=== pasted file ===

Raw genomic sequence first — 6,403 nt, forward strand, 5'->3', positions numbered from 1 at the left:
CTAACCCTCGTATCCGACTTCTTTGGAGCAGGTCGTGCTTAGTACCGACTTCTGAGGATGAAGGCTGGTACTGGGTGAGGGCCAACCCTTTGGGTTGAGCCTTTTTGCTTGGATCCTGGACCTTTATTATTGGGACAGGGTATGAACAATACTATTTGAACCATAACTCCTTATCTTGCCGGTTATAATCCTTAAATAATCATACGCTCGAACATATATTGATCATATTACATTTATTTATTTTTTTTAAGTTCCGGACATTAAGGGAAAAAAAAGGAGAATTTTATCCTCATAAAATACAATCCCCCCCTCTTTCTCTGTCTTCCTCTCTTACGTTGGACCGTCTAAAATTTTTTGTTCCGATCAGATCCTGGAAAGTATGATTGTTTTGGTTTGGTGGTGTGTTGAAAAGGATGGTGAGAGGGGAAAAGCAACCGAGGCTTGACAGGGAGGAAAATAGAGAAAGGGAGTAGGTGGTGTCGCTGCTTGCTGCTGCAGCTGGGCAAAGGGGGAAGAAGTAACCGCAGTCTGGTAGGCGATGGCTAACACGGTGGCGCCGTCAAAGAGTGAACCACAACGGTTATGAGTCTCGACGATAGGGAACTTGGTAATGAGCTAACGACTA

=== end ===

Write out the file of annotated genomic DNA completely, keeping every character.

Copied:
Raw genomic sequence first — 6,403 nt, forward strand, 5'->3', positions numbered from 1 at the left:
CTAACCCTCGTATCCGACTTCTTTGGAGCAGGTCGTGCTTAGTACCGACTTCTGAGGATGAAGGCTGGTACTGGGTGAGGGCCAACCCTTTGGGTTGAGCCTTTTTGCTTGGATCCTGGACCTTTATTATTGGGACAGGGTATGAACAATACTATTTGAACCATAACTCCTTATCTTGCCGGTTATAATCCTTAAATAATCATACGCTCGAACATATATTGATCATATTACATTTATTTATTTTTTTTAAGTTCCGGACATTAAGGGAAAAAAAAGGAGAATTTTATCCTCATAAAATACAATCCCCCCCTCTTTCTCTGTCTTCCTCTCTTACGTTGGACCGTCTAAAATTTTTTGTTCCGATCAGATCCTGGAAAGTATGATTGTTTTGGTTTGGTGGTGTGTTGAAAAGGATGGTGAGAGGGGAAAAGCAACCGAGGCTTGACAGGGAGGAAAATAGAGAAAGGGAGTAGGTGGTGTCGCTGCTTGCTGCTGCAGCTGGGCAAAGGGGGAAGAAGTAACCGCAGTCTGGTAGGCGATGGCTAACACGGTGGCGCCGTCAAAGAGTGAACCACAACGGTTATGAGTCTCGACGATAGGGAACTTGGTAATGAGCTAACGACTA